In the space of a few weeks, it's gone from, "Gee, I wish those tomatoes would hurry up," to "What am I going to do with all these tomatoes?"

Patience has paid off in a season where many plants got off to a slow start.

Your containers should be just overflowing with foliage and flowers. If they're not, you planted the wrong things. It's really important to keep them thoroughly watered since the pots are filled with thirsty root balls. Now is when we really appreciate the tropical foliage of sweet potato vine, spike dracaenas, coleus and plectranthus.

No tropical annual provides more color than 'Whopper' begonias. From their tiny beginning in a four-pack, they've come on strong throughout summer. If you take them inside before frost, they'll bloom all winter. Few other plants can claim to bloom 24/7/365.

Morning glories are the delight of early-risers. Each flower lasts just a day but once they get going the show is spectacular. It's remarkable considering the vines were barely a foot tall by the Fourth of July.

The moon flower--Datura--also puts on a show for very early risers. It opens at night to attract moths that pollinate its flowers--which also last just one day--and close in the morning. The lovely pearly white flowers also carry a soft sweet scent.

One of the most spectacular tropical flowers is angel trumpet, properly called Brugsmansia, I grow them in large pots. These small trees, native to South America, bloom periodically throughout the year, even in winter when they're inside in a sunny window. The trumpet-shaped flowers are about six inches long and the scent--as one would expect from a plant called angel trumpet--is heavenly, especially at night. These night blooming beauties also rely on night moths to pollinate them.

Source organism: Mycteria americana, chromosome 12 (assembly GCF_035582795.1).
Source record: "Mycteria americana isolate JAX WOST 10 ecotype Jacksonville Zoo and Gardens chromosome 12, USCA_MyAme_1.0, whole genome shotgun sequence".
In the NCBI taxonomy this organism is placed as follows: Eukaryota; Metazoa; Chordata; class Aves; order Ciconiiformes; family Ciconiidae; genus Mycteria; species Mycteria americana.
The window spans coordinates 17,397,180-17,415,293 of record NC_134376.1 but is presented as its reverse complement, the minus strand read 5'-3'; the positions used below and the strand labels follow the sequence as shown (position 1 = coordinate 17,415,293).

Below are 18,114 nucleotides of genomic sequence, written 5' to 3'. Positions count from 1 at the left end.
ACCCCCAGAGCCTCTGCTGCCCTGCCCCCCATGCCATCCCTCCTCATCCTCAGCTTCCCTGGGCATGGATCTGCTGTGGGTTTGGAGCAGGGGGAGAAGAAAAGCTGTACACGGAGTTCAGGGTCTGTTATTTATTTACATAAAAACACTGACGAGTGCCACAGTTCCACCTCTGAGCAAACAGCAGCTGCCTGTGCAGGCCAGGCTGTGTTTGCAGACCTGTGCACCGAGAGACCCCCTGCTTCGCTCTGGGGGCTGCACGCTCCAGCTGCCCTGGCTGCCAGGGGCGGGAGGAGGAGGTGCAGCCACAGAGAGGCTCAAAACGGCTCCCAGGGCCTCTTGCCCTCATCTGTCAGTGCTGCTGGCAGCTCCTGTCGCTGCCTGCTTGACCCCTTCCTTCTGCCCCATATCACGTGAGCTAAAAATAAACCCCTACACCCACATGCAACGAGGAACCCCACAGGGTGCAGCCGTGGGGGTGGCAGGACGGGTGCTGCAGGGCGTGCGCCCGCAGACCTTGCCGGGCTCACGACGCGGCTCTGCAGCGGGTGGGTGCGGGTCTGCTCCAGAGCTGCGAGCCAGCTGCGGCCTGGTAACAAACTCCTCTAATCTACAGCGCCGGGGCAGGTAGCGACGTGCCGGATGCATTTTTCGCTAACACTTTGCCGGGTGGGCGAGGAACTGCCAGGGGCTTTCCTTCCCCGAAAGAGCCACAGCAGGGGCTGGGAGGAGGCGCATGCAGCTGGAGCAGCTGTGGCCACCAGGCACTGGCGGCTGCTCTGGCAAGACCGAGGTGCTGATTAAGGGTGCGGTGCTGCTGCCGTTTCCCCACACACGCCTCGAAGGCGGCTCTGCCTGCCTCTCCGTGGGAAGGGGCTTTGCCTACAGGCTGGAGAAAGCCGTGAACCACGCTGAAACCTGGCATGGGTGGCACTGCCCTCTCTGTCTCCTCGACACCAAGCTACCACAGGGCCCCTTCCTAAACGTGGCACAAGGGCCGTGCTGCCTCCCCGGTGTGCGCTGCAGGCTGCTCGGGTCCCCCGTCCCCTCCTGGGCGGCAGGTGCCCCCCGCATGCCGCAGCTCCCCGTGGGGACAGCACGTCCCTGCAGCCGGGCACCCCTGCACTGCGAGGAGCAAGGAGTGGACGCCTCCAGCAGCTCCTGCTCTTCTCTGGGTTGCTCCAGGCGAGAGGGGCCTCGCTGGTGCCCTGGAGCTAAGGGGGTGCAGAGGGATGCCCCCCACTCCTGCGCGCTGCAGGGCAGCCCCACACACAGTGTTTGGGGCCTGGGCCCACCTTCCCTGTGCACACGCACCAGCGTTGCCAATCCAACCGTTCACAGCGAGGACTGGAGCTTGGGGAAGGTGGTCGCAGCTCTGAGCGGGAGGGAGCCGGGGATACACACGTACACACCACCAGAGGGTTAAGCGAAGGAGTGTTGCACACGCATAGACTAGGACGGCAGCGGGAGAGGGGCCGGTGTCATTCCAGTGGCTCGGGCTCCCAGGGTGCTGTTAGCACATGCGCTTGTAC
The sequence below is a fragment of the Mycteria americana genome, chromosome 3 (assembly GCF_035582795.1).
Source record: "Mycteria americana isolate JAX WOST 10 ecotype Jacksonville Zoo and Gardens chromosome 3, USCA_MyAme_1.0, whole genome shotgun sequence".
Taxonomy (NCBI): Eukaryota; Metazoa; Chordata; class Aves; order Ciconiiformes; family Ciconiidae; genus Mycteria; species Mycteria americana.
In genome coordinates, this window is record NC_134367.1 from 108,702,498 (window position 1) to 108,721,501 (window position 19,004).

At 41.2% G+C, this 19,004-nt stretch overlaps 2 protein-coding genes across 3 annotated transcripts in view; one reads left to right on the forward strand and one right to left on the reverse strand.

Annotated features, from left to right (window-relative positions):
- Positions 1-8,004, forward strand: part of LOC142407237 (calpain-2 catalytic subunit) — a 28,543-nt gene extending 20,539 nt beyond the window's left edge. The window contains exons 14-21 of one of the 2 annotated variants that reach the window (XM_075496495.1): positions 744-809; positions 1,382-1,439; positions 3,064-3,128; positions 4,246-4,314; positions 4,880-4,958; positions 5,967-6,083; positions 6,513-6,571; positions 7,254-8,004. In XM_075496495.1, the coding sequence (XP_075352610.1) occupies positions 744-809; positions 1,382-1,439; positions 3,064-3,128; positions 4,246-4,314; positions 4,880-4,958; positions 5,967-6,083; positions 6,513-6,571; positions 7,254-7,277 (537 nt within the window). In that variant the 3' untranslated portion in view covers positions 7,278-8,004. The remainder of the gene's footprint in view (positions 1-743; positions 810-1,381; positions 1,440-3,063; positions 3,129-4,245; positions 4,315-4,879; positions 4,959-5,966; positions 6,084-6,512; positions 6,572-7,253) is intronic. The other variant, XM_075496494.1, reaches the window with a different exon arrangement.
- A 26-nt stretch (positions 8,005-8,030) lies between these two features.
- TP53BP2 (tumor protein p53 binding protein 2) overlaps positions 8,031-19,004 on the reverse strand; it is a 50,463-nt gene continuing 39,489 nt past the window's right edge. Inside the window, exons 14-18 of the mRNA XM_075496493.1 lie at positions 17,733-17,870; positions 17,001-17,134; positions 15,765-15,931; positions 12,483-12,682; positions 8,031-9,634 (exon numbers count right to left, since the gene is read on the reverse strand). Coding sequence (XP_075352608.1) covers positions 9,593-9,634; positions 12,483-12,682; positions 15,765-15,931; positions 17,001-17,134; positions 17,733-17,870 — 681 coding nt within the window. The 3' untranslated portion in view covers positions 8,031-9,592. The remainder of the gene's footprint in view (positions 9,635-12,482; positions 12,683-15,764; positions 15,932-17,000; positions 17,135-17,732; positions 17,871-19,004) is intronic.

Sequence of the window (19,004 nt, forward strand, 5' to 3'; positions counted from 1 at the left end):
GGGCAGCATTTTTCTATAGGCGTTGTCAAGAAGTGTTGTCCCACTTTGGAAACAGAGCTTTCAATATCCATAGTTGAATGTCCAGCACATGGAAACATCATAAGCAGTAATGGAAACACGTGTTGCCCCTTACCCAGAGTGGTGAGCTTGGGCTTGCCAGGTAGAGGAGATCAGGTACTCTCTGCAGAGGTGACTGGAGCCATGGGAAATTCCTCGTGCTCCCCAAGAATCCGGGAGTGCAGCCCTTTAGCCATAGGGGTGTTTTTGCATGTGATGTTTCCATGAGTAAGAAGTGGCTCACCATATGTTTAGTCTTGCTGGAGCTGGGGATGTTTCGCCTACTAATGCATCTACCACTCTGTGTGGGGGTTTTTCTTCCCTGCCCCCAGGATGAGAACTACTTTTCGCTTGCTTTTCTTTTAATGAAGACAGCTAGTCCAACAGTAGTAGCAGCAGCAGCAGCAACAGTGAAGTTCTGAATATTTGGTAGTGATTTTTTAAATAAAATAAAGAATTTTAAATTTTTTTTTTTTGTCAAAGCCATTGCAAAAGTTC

A garden is all about pollination. The purpose of a plant is to reproduce. That's why we deadhead: to prevent them from setting seed. The annuals such as calendulas, marigolds and zinnias will continue to produce flowers through the fall. Eventually we'll let them go to seed so their offspring will sprout in the garden next year.

Keep your plants well-watered and dead-headed to keep them beautiful throughout the rest of the season. And pull out all your favorite recipes that call for tomatoes.